AT&T Defends Data Caps on Femtos

AT&T stands by femto pricing strategy and explains why Microcell traffic counts towards subscribers' data caps

Michelle Donegan

June 22, 2010

3 Min Read
AT&T Defends Data Caps on Femtos

LONDON -- Femtocells World Summit -- AT&T Inc. (NYSE: T) today defended its policy to count data traffic from its femtocell, the 3G Microcell, towards subscribers' monthly data caps, as it revealed that it has completed the national rollout of its home base stations. (See AT&T Enforces Data Cap on Femtos .)

As of Sunday, the 3G Microcell can be bought anywhere in the continental US, said Gordon Mansfield, AT&T's executive director for radio access networks. The carrier started the national deployment of the Cisco Systems Inc. (Nasdaq: CSCO) femtocells in April. (See CTIA 2010: AT&T Femtos Go Commercial in April, AT&T's 3G Femtocells Now in More US Cities, AT&T Takes MicroCells to Vegas, and Cisco Claims AT&T Femto as Its Own.)

But while consumers can now get the AT&T femto anywhere in the US to improve indoor cellular coverage, they will not get a break from the carrier's newly capped mobile data pricing policy by using their Microcell at home. That's because data traffic from AT&T's femtos counts toward subscribers' monthly mobile data caps. WiFi usage, meanwhile, does not count toward a subscriber's monthly data allowance. (See AT&T Intros Mobile Data Caps, Capping the Data Gusher, BillShrink: AT&T Data Caps Mean Paying Twice, and 5 Mobile Apps That Bust Data Caps.)

Mansfield today stood by AT&T's femtocell data pricing strategy. And here's why: Unlike WiFi traffic, femto traffic travels over AT&T's core network. Furthermore, AT&T is not allowed to divert or offload femto traffic from its core network because of the legal requirement to provide lawful intercept to law enforcement agencies.

So, AT&T charges subscribers for data used on the femto, and not on WiFi, because femtocells use more carrier network resources than WiFi. And this is likely to be the case for some time due to the Federal Communications Commission (FCC) 's lawful intercept requirements.

"Today, femtocells really are using a significant portion of our network," said Mansfield. "With WiFi, traffic goes straight from the access point on to the Internet. Femto traffic goes via a VPN tunnel straight to our network and to our core and then to the Internet."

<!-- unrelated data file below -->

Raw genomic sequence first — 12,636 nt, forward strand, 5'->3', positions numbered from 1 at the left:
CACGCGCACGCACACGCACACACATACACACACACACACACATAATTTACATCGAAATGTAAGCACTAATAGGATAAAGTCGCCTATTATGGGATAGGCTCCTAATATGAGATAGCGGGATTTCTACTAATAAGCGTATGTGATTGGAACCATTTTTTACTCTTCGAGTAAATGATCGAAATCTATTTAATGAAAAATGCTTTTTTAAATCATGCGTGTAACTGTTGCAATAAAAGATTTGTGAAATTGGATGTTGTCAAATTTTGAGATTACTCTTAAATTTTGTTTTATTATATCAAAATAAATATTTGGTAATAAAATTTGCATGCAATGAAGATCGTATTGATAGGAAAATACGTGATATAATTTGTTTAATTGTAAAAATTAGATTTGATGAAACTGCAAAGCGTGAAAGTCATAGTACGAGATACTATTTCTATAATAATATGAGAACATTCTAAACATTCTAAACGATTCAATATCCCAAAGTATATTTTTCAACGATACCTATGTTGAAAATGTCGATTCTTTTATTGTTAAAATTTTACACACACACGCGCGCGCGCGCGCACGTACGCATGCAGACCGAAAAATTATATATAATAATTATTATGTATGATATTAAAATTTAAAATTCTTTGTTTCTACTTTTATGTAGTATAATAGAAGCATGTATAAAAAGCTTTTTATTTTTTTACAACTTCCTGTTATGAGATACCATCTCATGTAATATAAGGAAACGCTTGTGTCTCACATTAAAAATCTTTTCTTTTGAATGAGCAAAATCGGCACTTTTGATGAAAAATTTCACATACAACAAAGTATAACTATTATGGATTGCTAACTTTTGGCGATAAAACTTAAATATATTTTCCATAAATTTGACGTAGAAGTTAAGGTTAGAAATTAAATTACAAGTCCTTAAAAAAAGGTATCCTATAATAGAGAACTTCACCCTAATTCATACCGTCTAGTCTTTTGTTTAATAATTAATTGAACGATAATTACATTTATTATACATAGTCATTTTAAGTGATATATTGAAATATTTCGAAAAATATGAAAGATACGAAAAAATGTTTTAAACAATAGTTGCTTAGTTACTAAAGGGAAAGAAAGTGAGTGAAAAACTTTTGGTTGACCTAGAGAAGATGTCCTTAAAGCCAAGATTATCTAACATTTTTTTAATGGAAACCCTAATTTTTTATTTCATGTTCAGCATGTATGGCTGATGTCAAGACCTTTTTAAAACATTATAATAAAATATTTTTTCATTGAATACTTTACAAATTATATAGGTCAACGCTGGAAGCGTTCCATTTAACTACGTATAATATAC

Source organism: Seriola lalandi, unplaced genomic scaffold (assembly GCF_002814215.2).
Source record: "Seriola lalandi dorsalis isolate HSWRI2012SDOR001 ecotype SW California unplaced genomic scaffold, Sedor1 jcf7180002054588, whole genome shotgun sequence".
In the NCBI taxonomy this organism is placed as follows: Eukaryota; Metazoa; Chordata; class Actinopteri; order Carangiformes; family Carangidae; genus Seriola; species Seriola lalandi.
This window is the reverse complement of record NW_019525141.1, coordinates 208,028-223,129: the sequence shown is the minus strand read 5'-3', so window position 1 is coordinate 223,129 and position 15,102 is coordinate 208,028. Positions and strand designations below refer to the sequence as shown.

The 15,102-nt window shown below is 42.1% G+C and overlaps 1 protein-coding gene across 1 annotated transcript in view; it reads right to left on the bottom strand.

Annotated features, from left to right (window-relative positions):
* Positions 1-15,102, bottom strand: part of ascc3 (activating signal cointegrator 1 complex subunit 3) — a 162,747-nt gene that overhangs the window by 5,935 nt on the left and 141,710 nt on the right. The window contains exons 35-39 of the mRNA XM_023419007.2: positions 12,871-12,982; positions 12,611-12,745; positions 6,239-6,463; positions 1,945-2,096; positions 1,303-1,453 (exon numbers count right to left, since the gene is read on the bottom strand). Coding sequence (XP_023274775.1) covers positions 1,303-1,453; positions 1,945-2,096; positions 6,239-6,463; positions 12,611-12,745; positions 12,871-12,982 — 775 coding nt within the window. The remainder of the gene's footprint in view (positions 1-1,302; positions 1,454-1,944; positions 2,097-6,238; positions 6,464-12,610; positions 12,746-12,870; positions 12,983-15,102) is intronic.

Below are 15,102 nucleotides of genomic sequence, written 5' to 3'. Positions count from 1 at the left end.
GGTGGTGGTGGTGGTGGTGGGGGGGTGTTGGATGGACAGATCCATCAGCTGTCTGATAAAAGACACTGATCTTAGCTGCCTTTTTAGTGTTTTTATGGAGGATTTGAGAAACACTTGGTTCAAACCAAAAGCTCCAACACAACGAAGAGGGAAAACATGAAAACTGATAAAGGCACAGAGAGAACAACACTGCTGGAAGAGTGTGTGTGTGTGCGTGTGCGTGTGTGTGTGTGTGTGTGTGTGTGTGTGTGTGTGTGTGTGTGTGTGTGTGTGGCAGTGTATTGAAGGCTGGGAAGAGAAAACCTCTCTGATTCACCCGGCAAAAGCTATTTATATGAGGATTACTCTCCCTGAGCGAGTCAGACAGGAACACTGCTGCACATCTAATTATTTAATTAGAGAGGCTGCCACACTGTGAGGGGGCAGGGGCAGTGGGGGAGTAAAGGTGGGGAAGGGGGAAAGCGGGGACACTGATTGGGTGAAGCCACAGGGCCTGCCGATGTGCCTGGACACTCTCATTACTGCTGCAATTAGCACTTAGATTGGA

Mansfield said there is standardization work being done to develop a way to offload femto traffic from the carrier's core networks; and AT&T is investigating whether its interpretation of the FCC's lawful intercept rules is indeed correct as they apply to femtocells.

It's understood that any traffic that originates on licensed spectrum has to be sent over an operator's core network and managed by the operator to meet the FCC's regulations, and technically, this would include femtocell traffic.

This regulatory requirement in the US, as well as other countries, could inhibit the opportunity for femtos when it comes to mobile data offload, according to Stuart Carlaw, VP and chief research officer at ABI Research .

"Regulation is still a big hurdle and may significantly reduce the proposition of femtocells," he notes.

Just use WiFi
Regarding AT&T's femto pricing policy, Mansfield also noted that part of the strategy is based on the fact that most (in fact, 96 percent) of its customers have WiFi at home and that all of the smartphones in AT&T's portfolio have WiFi -- and from a consumer's point of view, there are latency benefits to using WiFi, compared to femtocells, because traffic does not have to pass through as many network elements.

But he also conceded that there is still work for AT&T to do on the positioning of femtocells in the market. Right now, AT&T's femtos are pitched simply as devices for enhancing voice and data coverage indoors.

"The position of the product in the market remains an area that we have to put more intense focus on," he said.

— Michelle Donegan, European Editor, Light Reading Mobile

About the Author(s)

Michelle Donegan

Michelle Donegan is an independent technology writer who has covered the communications industry for the last 20 years on both sides of the Pond. Her career began in Chicago in 1993 when Telephony magazine launched an international title, aptly named Global Telephony. Since then, she has upped sticks (as they say) to the UK and has written for various publications including Communications Week International, Total Telecom and, most recently, Light Reading.  

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